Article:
The first step is to break down your goal into more manageable parts. The adage, you can’t run before you learn to walk fits here.
It’s OK to start where you are and break it down to see where you need to go. This allows you time and space to re-set your course when needed. You’ll gain valuable information about what works for you in your specific situation.
You’ll gain confidence as you try new options that it’s OK to experiment and see what works. Everything won’t be a success and that’s OK. Now you know, and hopefully as you experiment, you’ll generate new ideas that might work better.
Want the whole enchilada? Here’s a plan to get you started.
Think about the whole enchilada.
It’s made up of many parts. Of course, there’s the corn tortilla that wraps around and encases the filling. It holds the filling together.
It wouldn’t be an enchilada without the corn tortilla, it probably would be delicious in its own right but it would be something different like perhaps a tamale or a flauta (flour tortilla) or something else. We must have the corn tortilla to hold it all together.
So, let’s say that your overall goal is like the corn tortilla. This is what is keeping you moving forward. It gives the structure and boundaries, like the corn tortilla to the enchilada.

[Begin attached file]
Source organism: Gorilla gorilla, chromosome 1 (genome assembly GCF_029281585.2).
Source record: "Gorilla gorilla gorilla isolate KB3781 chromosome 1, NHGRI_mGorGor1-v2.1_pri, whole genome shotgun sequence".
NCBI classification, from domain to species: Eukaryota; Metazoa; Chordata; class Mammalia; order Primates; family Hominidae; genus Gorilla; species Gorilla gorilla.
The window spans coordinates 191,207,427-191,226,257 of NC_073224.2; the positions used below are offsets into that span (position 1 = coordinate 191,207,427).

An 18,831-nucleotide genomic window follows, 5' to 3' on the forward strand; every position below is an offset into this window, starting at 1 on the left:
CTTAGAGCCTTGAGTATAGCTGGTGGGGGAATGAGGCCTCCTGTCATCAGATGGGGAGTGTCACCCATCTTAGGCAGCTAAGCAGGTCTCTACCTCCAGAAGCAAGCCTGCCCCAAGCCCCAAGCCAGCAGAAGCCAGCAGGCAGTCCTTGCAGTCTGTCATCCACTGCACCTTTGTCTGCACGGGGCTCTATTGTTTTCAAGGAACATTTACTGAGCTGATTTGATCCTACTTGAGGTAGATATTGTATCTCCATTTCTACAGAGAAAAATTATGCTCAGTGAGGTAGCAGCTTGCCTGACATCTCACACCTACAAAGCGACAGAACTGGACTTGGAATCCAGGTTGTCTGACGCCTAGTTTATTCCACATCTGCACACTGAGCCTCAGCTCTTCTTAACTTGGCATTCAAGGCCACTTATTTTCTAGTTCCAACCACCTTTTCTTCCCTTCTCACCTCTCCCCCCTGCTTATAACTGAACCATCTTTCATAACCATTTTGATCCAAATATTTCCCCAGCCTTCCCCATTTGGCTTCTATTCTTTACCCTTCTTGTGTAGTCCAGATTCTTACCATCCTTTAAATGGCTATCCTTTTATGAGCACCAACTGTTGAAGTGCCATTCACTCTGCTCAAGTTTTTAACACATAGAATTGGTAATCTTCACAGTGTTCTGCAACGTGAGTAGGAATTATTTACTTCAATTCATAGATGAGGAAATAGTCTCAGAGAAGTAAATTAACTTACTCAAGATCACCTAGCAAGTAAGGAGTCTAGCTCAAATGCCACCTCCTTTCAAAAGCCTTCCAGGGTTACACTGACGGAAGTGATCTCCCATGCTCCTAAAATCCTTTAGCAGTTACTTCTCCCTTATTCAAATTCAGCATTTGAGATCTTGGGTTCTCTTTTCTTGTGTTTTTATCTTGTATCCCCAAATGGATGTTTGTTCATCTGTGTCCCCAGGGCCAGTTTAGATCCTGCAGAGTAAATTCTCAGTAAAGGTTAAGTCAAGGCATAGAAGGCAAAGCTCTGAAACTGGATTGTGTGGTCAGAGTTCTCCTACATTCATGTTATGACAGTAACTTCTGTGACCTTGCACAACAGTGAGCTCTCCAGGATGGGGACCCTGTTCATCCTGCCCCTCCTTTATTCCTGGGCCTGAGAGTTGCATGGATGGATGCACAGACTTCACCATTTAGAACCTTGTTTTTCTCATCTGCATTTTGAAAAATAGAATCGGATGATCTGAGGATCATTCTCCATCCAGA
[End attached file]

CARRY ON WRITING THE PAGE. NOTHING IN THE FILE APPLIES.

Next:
Perhaps a goal would be, “I want to move through sadness, no longer getting stuck for days and I want to change the automatic behavior from feeling down to eating chocolate.”
This is a common struggle and you can change it, especially with a Conscious Eating plan.
This is kind of a vague goal though.
Yes, it’s clear on the intention you would like to achieve, but it doesn’t have a specific action or series of actions like a pathway to get you there. So, you might grab ahold of the clearest path you can find.
You might think, if I get on a diet or plan, it will help me control myself. I just need someone to tell me what to do because I’ve failed myself so many times.
This is where the illusion of dieting is at its most harmful. It’s like a pretty shiny object that you want to touch. The only thing is that when you get close you realize that it’s just a Styrofoam ball covered in glitter – it looks pretty at a distance, but there isn’t any real substance underneath the sparkles.